And then so much Smash Brothers back at the house. The family stopped by, and Icrontians kept Perry laughing and delivering smack talk until morning came again. (And then did it again last night.) My thumb was sprained badly over a week ago, so I couldn't join, and I was impossibly tired by 1:30am, but I couldn't drag myself away so I slept on the couch by the fire, periodically awoken by triumphant shouts and laughs, and I smiled every time.

  • WinfreyWinfrey waddafuh Missouri

    If @FreshyP would at all be willing, it would be amazing to have his eulogy posted. It was so beautiful and perfect and I didn't stop crying the entire time he spoke.

  • LincLinc Bard Detroit
    edited October 5

    it would be amazing to have his eulogy posted

    He did express willingness. Working on it. (Lots of folks have been requesting it.)

  • LincLinc Bard Detroit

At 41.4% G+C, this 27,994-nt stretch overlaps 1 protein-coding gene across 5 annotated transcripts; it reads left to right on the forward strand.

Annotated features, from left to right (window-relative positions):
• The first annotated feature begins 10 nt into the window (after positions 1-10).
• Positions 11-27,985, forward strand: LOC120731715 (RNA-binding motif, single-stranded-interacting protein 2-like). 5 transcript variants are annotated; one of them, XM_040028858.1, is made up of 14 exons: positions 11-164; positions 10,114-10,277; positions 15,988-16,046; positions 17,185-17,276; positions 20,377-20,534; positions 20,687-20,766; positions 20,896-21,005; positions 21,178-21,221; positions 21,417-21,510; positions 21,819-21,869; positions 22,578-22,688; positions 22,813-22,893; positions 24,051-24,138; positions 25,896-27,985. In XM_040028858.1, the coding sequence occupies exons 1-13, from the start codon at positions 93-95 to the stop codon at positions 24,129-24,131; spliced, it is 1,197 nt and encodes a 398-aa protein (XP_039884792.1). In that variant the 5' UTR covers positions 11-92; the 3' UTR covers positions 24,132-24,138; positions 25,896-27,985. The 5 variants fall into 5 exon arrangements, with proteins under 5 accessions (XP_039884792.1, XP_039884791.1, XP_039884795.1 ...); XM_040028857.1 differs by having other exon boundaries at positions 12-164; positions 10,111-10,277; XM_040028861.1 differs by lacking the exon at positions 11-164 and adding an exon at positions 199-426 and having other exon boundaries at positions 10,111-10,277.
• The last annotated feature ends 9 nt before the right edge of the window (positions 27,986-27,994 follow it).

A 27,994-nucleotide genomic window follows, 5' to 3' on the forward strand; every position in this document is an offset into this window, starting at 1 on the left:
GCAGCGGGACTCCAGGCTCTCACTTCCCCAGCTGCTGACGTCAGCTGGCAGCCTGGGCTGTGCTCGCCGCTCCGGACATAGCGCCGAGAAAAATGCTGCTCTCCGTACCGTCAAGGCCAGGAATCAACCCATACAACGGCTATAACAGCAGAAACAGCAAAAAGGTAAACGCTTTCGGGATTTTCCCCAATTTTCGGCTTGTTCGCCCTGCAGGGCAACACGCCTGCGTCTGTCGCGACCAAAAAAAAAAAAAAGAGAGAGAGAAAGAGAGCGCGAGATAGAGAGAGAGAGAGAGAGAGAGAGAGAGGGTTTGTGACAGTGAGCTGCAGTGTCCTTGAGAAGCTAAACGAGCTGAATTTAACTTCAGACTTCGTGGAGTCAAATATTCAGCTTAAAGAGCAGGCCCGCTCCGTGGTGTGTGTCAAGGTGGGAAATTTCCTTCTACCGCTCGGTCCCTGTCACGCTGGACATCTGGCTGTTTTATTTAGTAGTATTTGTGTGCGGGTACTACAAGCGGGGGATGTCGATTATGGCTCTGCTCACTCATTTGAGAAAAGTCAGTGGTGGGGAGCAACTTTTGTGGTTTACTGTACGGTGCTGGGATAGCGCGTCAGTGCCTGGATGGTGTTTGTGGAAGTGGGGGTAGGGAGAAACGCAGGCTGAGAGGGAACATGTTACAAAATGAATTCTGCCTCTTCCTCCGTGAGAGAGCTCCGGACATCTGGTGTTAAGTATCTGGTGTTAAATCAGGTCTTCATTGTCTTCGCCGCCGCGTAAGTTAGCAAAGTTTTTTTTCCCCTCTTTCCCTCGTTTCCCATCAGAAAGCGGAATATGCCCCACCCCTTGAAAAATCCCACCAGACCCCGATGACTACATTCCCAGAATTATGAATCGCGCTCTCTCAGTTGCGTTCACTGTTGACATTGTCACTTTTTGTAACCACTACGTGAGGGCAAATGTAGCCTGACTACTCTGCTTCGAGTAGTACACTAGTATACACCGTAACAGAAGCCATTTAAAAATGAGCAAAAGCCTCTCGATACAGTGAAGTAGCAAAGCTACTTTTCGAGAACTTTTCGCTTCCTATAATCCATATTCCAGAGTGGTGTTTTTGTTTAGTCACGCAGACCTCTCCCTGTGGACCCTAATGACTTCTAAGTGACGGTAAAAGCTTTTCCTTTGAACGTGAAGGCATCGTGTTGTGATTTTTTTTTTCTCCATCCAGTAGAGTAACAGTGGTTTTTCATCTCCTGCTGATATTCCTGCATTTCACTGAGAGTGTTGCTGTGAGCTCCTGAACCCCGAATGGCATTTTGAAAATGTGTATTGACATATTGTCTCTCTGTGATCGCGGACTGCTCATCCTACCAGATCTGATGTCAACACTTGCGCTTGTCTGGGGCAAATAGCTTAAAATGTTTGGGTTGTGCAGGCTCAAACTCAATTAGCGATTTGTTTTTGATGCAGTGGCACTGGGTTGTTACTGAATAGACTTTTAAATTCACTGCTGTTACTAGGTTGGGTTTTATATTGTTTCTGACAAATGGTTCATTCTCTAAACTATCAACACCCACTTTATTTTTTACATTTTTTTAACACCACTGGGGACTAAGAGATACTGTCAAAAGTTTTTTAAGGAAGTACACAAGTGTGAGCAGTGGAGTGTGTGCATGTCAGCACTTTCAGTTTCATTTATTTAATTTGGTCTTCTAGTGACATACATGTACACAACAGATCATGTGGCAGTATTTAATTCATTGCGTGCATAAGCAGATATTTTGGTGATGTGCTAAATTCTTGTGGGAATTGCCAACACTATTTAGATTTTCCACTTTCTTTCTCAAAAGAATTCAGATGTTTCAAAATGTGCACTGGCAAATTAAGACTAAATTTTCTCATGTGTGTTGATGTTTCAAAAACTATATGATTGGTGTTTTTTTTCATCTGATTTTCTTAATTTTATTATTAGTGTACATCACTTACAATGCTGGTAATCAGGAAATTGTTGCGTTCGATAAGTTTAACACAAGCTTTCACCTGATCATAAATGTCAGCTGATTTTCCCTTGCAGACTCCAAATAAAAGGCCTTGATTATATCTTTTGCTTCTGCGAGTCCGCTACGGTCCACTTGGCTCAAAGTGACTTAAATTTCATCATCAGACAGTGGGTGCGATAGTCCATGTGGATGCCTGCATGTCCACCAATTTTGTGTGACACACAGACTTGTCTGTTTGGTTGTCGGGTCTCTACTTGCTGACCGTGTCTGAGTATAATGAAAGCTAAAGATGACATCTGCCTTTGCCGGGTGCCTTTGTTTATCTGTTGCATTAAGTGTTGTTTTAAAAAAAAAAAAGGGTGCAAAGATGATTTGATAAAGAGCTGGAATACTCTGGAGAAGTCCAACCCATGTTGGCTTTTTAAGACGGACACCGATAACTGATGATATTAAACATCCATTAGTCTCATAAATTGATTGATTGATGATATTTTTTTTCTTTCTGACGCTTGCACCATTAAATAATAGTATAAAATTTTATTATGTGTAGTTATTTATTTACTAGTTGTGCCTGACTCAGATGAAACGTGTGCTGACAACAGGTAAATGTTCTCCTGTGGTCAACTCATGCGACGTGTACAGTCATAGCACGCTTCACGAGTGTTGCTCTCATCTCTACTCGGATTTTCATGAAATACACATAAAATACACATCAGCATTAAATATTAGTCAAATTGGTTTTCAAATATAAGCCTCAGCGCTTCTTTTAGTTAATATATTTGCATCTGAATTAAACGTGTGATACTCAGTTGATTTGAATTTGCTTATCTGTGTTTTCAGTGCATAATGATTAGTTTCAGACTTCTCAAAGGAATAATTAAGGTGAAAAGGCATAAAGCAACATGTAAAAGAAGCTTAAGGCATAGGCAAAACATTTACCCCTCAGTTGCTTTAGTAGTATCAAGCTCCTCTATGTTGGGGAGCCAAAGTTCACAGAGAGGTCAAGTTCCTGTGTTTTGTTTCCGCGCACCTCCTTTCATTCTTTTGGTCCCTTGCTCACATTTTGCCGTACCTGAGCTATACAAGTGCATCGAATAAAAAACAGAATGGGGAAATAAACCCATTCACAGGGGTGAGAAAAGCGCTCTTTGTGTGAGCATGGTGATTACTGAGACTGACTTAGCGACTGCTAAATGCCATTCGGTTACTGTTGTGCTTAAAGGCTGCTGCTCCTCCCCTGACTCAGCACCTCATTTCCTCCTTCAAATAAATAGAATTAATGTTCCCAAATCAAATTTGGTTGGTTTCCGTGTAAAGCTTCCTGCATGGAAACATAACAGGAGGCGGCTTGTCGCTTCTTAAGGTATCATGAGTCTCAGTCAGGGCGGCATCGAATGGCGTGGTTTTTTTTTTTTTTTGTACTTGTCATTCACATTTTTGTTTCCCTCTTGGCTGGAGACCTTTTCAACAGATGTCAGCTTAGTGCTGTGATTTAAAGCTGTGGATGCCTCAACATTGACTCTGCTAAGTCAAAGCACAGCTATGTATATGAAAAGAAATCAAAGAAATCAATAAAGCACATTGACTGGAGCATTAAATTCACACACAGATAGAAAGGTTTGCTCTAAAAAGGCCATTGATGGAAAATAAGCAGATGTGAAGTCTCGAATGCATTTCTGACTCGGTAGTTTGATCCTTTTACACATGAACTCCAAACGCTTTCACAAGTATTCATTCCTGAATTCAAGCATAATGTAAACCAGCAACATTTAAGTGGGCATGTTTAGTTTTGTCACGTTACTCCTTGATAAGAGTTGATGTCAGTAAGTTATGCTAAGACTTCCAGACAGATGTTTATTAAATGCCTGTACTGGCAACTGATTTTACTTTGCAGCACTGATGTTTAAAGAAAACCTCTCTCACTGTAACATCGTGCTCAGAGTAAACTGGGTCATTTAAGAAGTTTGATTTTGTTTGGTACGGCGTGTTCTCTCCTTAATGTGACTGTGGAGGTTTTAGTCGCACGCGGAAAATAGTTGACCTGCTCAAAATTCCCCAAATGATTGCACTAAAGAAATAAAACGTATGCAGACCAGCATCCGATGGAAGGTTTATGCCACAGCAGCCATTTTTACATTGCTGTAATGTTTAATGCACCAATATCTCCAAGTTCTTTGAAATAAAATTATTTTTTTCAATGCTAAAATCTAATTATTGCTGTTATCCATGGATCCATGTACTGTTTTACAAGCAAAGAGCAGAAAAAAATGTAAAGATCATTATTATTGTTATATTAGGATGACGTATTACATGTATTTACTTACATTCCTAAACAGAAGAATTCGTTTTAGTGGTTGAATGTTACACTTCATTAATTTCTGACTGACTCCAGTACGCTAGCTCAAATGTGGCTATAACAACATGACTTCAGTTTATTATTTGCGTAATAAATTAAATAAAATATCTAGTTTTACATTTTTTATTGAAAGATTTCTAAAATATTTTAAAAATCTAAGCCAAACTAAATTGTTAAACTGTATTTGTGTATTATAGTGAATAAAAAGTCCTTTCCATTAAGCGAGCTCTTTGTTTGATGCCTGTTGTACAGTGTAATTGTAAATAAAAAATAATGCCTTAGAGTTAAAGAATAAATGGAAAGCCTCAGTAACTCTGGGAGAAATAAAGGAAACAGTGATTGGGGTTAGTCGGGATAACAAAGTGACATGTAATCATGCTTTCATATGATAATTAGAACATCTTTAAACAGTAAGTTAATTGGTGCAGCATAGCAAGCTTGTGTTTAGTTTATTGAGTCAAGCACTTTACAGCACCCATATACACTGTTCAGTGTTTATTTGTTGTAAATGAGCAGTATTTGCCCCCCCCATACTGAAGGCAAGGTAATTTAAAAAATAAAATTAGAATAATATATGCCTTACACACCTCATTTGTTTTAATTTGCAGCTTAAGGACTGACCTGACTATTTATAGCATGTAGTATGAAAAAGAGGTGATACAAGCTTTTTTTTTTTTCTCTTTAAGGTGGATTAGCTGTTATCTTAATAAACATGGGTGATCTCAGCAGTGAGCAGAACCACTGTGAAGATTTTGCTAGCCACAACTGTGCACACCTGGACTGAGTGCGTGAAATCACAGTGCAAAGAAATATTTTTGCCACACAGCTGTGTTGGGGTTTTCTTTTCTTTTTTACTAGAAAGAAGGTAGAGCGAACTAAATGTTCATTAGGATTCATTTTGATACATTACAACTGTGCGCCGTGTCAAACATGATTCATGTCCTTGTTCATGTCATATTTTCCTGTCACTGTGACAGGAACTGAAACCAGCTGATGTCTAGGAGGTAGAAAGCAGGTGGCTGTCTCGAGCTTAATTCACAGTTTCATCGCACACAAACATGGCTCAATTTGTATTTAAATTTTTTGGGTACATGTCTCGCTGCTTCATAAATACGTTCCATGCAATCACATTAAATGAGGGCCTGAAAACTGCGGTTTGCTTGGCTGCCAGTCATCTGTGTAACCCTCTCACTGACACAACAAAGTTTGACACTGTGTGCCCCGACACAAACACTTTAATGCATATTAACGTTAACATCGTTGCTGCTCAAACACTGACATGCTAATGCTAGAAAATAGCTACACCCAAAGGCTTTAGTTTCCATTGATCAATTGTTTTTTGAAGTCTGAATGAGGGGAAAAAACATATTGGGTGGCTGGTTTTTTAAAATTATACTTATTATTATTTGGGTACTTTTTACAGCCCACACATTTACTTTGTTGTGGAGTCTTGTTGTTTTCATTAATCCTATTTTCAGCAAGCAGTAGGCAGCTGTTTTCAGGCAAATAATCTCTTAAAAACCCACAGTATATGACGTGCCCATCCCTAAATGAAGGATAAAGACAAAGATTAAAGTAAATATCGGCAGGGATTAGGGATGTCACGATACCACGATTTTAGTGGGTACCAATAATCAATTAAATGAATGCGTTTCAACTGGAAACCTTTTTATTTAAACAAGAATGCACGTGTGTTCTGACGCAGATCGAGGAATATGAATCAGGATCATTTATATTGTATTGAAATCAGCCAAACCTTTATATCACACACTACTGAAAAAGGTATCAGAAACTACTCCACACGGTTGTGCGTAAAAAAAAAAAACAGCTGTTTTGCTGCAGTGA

Before Perry shares his and sets the bar too high, this is (more or less) how I began the eulogies on Thursday:

    In April 2007, I moved several states away into the basement of a friend I met on the Internet. That’s a really hard thing to explain to people. But it’s far harder to explain what happened next.

    Lying on my bed that first night in Michigan there was a note from Brian, Tracey, and the kids that said “Welcome home”. I still have that note. But it wasn’t a superficial kindness. It was my new reality. The four of them, along with Ray and Joanie, made me part of their family.

    I already loved Perry and Kyle when I moved in. I’d known them for years already, and at 7- and 8-years old they were already unlike any kids I’d ever met. I had no idea how much more I’d soon love them.

    When I moved in, I was dad’s friend. A year or two later, I remember thinking I wish they’d started calling me 'uncle', but it was too late now. It took me many years longer to realize it just didn’t matter. When I started getting Father’s Day cards, I could’ve died happy right then, my life complete.